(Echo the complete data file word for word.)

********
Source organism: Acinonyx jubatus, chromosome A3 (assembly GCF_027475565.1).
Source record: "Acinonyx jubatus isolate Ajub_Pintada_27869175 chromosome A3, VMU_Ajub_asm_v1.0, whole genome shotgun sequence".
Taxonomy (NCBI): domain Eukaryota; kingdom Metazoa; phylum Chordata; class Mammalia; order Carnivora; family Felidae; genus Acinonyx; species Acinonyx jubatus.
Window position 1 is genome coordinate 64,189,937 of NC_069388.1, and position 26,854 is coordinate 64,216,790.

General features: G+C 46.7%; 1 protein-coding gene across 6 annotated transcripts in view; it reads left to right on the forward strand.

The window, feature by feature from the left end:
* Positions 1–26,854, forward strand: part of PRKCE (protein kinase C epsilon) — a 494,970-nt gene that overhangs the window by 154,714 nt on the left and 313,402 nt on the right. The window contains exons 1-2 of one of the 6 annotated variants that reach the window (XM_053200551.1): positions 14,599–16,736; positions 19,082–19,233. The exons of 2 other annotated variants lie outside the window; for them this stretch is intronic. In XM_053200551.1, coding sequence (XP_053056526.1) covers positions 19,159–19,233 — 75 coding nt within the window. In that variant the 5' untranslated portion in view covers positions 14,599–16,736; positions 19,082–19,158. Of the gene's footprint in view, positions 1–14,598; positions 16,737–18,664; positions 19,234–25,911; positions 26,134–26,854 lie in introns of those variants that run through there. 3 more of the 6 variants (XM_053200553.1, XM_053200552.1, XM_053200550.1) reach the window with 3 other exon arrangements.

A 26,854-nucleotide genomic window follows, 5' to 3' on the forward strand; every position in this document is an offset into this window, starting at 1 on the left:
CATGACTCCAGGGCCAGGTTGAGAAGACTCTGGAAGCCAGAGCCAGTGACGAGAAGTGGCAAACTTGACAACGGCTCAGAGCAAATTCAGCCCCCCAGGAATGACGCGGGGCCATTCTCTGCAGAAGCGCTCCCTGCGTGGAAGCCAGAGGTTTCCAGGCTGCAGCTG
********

Source organism: Acinonyx jubatus, chromosome A3 (assembly GCF_027475565.1).
Source record: "Acinonyx jubatus isolate Ajub_Pintada_27869175 chromosome A3, VMU_Ajub_asm_v1.0, whole genome shotgun sequence".
Taxonomy (NCBI): domain Eukaryota; kingdom Metazoa; phylum Chordata; class Mammalia; order Carnivora; family Felidae; genus Acinonyx; species Acinonyx jubatus.
Window position 1 is genome coordinate 64,189,937 of NC_069388.1, and position 26,854 is coordinate 64,216,790.

General features: G+C 46.7%; 1 protein-coding gene across 6 annotated transcripts in view; it reads left to right on the forward strand.

The window, feature by feature from the left end:
* Positions 1–26,854, forward strand: part of PRKCE (protein kinase C epsilon) — a 494,970-nt gene that overhangs the window by 154,714 nt on the left and 313,402 nt on the right. The window contains exons 1-2 of one of the 6 annotated variants that reach the window (XM_053200551.1): positions 14,599–16,736; positions 19,082–19,233. The exons of 2 other annotated variants lie outside the window; for them this stretch is intronic. In XM_053200551.1, coding sequence (XP_053056526.1) covers positions 19,159–19,233 — 75 coding nt within the window. In that variant the 5' untranslated portion in view covers positions 14,599–16,736; positions 19,082–19,158. Of the gene's footprint in view, positions 1–14,598; positions 16,737–18,664; positions 19,234–25,911; positions 26,134–26,854 lie in introns of those variants that run through there. 3 more of the 6 variants (XM_053200553.1, XM_053200552.1, XM_053200550.1) reach the window with 3 other exon arrangements.

A 26,854-nucleotide genomic window follows, 5' to 3' on the forward strand; every position in this document is an offset into this window, starting at 1 on the left:
CATGACTCCAGGGCCAGGTTGAGAAGACTCTGGAAGCCAGAGCCAGTGACGAGAAGTGGCAAACTTGACAACGGCTCAGAGCAAATTCAGCCCCCCAGGAATGACGCGGGGCCATTCTCTGCAGAAGCGCTCCCTGCGTGGAAGCCAGAGGTTTCCAGGCTGCAGCTG